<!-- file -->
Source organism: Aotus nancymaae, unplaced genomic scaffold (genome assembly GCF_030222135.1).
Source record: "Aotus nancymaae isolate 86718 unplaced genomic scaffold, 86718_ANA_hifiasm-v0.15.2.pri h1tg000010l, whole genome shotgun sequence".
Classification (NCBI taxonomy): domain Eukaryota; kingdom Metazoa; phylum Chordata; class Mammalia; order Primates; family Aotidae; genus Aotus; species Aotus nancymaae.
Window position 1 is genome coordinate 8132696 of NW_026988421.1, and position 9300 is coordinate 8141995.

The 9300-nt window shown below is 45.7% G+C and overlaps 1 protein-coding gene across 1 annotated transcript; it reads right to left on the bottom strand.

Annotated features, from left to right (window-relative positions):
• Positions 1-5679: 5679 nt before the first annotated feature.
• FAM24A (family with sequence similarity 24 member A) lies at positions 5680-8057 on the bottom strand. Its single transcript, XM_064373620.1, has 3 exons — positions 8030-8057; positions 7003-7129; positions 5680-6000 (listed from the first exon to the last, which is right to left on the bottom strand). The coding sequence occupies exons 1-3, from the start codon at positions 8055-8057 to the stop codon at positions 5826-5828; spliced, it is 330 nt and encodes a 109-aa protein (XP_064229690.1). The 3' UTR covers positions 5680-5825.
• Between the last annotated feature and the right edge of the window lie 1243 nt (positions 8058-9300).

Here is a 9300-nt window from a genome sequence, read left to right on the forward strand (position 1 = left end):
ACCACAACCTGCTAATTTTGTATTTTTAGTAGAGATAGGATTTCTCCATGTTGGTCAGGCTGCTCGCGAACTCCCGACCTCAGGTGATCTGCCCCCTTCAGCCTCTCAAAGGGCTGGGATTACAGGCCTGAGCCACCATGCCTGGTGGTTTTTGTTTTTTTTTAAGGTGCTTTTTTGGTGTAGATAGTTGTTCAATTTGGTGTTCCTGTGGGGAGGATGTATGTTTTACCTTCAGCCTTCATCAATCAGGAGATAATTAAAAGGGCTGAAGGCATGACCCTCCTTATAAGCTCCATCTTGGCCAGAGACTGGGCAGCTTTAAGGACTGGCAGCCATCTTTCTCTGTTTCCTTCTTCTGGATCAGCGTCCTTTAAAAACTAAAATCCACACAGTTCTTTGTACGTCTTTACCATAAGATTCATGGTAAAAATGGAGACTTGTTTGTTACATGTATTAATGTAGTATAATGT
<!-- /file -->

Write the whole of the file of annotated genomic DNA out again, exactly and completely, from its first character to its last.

Source organism: Aotus nancymaae, unplaced genomic scaffold (genome assembly GCF_030222135.1).
Source record: "Aotus nancymaae isolate 86718 unplaced genomic scaffold, 86718_ANA_hifiasm-v0.15.2.pri h1tg000010l, whole genome shotgun sequence".
Classification (NCBI taxonomy): domain Eukaryota; kingdom Metazoa; phylum Chordata; class Mammalia; order Primates; family Aotidae; genus Aotus; species Aotus nancymaae.
Window position 1 is genome coordinate 8132696 of NW_026988421.1, and position 9300 is coordinate 8141995.

The 9300-nt window shown below is 45.7% G+C and overlaps 1 protein-coding gene across 1 annotated transcript; it reads right to left on the bottom strand.

Annotated features, from left to right (window-relative positions):
• Positions 1-5679: 5679 nt before the first annotated feature.
• FAM24A (family with sequence similarity 24 member A) lies at positions 5680-8057 on the bottom strand. Its single transcript, XM_064373620.1, has 3 exons — positions 8030-8057; positions 7003-7129; positions 5680-6000 (listed from the first exon to the last, which is right to left on the bottom strand). The coding sequence occupies exons 1-3, from the start codon at positions 8055-8057 to the stop codon at positions 5826-5828; spliced, it is 330 nt and encodes a 109-aa protein (XP_064229690.1). The 3' UTR covers positions 5680-5825.
• Between the last annotated feature and the right edge of the window lie 1243 nt (positions 8058-9300).

Here is a 9300-nt window from a genome sequence, read left to right on the forward strand (position 1 = left end):
ACCACAACCTGCTAATTTTGTATTTTTAGTAGAGATAGGATTTCTCCATGTTGGTCAGGCTGCTCGCGAACTCCCGACCTCAGGTGATCTGCCCCCTTCAGCCTCTCAAAGGGCTGGGATTACAGGCCTGAGCCACCATGCCTGGTGGTTTTTGTTTTTTTTTAAGGTGCTTTTTTGGTGTAGATAGTTGTTCAATTTGGTGTTCCTGTGGGGAGGATGTATGTTTTACCTTCAGCCTTCATCAATCAGGAGATAATTAAAAGGGCTGAAGGCATGACCCTCCTTATAAGCTCCATCTTGGCCAGAGACTGGGCAGCTTTAAGGACTGGCAGCCATCTTTCTCTGTTTCCTTCTTCTGGATCAGCGTCCTTTAAAAACTAAAATCCACACAGTTCTTTGTACGTCTTTACCATAAGATTCATGGTAAAAATGGAGACTTGTTTGTTACATGTATTAATGTAGTATAATGT